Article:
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Re: Native display of line numbers

From: Eli Zaretskii
Subject: Re: Native display of line numbers
Date: Mon, 19 Jun 2017 18:51:04 +0300

> From: Yuri Khan <address@hidden>
> Date: Mon, 19 Jun 2017 12:32:19 +0700
> Cc: Emacs developers <address@hidden>
> How much is too much is subjective.

Fair enough.

> > OK, and what's your point?  That the line number display is not ideal?
> > I agree, but I think the alternatives are much worse.  E.g., switching
> > the order can only work on TTY frames and when the fringes are
> > disabled,
> I do not understand this limitation. Could you please elaborate?

Sure.  The basic restriction (well, unless the geometry of the display
canvas is redesigned) is that what is collectively called "display
elements" -- character glyphs, images, stretches of whitespace,
xwidgets, etc. -- can appear in one of 3 areas of the display: the
left margin, text area, and the right margin.  The order of these 3
areas is fixed, left to right (although one or both of the margins
could be empty).  Each one of the 3 areas is contiguous, so e.g. you
cannot place the fringe in the middle of the text area, as that will
disrupt layout calculations.

The line numbers in my implementation are in the text area, before the
actual line.  On TTY frames, the left-truncation indicator is also in
the text area before the actual line.  It is injected there by the
display engine in a way that is very similar to my implementation of
the line numbers.  So on TTY frames, I could in principle insert the
line number before the truncation indicator.  But that cannot be done
on GUI frames, because the indicator is on the fringe, and cannot be
moved to be to the right of the line numbers, as long as we want the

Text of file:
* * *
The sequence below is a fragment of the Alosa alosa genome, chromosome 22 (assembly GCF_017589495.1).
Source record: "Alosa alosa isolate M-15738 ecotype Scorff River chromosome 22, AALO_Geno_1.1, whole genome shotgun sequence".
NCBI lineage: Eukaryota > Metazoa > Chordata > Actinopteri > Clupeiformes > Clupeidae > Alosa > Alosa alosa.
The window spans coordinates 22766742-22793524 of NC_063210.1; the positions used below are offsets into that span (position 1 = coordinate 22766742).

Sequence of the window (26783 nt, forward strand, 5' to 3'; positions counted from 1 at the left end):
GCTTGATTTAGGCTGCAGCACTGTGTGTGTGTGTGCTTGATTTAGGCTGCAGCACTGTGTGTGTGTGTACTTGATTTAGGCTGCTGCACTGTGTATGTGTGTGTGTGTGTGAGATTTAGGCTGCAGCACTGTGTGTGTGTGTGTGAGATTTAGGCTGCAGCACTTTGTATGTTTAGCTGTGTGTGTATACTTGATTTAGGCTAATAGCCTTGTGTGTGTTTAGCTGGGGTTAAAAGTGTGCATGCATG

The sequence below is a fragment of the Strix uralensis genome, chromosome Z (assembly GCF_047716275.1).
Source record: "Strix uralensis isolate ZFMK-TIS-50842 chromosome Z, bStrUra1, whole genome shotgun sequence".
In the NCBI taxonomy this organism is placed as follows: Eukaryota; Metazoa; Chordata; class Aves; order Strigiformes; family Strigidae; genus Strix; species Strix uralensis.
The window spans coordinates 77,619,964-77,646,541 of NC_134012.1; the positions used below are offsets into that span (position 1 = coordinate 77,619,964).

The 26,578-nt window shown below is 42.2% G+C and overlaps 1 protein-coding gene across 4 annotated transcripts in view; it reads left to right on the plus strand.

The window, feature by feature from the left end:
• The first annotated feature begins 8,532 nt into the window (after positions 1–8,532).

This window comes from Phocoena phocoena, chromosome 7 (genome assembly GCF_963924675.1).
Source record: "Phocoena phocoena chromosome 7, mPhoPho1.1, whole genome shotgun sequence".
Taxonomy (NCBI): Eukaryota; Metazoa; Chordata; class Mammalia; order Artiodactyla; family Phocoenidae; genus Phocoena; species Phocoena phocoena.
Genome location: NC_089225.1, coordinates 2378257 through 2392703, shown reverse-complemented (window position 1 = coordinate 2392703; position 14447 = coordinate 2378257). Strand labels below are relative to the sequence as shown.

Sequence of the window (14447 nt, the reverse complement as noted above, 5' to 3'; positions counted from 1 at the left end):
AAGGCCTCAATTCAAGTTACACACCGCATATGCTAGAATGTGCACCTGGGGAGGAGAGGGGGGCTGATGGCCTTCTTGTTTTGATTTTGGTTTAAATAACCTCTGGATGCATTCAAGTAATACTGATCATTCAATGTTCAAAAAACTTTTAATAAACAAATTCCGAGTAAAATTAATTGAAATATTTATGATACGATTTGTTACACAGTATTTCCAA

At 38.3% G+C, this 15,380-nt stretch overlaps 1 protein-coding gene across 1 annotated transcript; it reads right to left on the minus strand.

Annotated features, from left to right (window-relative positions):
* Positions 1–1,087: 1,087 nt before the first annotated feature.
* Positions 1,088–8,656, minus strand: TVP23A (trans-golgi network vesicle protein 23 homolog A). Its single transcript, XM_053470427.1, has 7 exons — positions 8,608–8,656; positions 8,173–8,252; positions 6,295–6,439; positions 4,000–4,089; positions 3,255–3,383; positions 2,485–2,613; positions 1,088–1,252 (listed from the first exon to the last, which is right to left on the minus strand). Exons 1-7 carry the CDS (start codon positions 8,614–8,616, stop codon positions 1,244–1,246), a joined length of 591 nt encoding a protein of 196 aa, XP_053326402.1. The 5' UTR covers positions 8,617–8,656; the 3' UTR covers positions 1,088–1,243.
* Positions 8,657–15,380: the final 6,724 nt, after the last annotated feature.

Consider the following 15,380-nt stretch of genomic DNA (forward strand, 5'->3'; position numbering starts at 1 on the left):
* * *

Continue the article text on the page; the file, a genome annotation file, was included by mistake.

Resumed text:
line numbers to be in the text area, not in the margin.

So if we want consistency between the GUI and TTY frames, the
left-truncation indicator should be to the left of the line numbers on
TTY frames as well.

> > I'm sure people who like line numbers will get
> > used to the arrangement of indicators soon enough; I did.  Especially
> > since long lines are rare in source code buffers, at least IME.
> Depends on what we call long lines. I run Emacs in two windows
> side-by-side on a 24″ monitor, so for me everything exceeding ≈100
> columns is a long line. My teammates sometimes break this limit, and
> some teams in the company I work for have a 120-column coding
> standard.

IME, lines longer than 80 columns are frowned upon in many coding
standards.  It's certainly so in Emacs and on my daytime job.  And
even if such long lines are allowed, I presume most of the lines are
way shorter, at least in some popular languages.

I'm not saying long lines never happen, I'm saying this is a clear
80-20 situation, and IMO we should favor the majority.

> > Experience shows that using the margins for such pervasive modes is
> > trouble in itself, because there are modes which want to use the
> > margins for their own purposes.  We still don't have a satisfactory
> > solution for those problems.
> The problem here is that there isn’t a defined protocol for sharing
> the margin. There was a discussion in 2015-12 on that matter.
> https://lists.gnu.org/archive/html/emacs-devel/2015-12/msg00066.html

Indeed we discussed this more than once, but the problem is still
unsolved, and AFAIR we were unable to even reach a consensus, let
alone design the solution.  Which to me means the problem is really
hard to solve.  Working around hard problems is a good engineering

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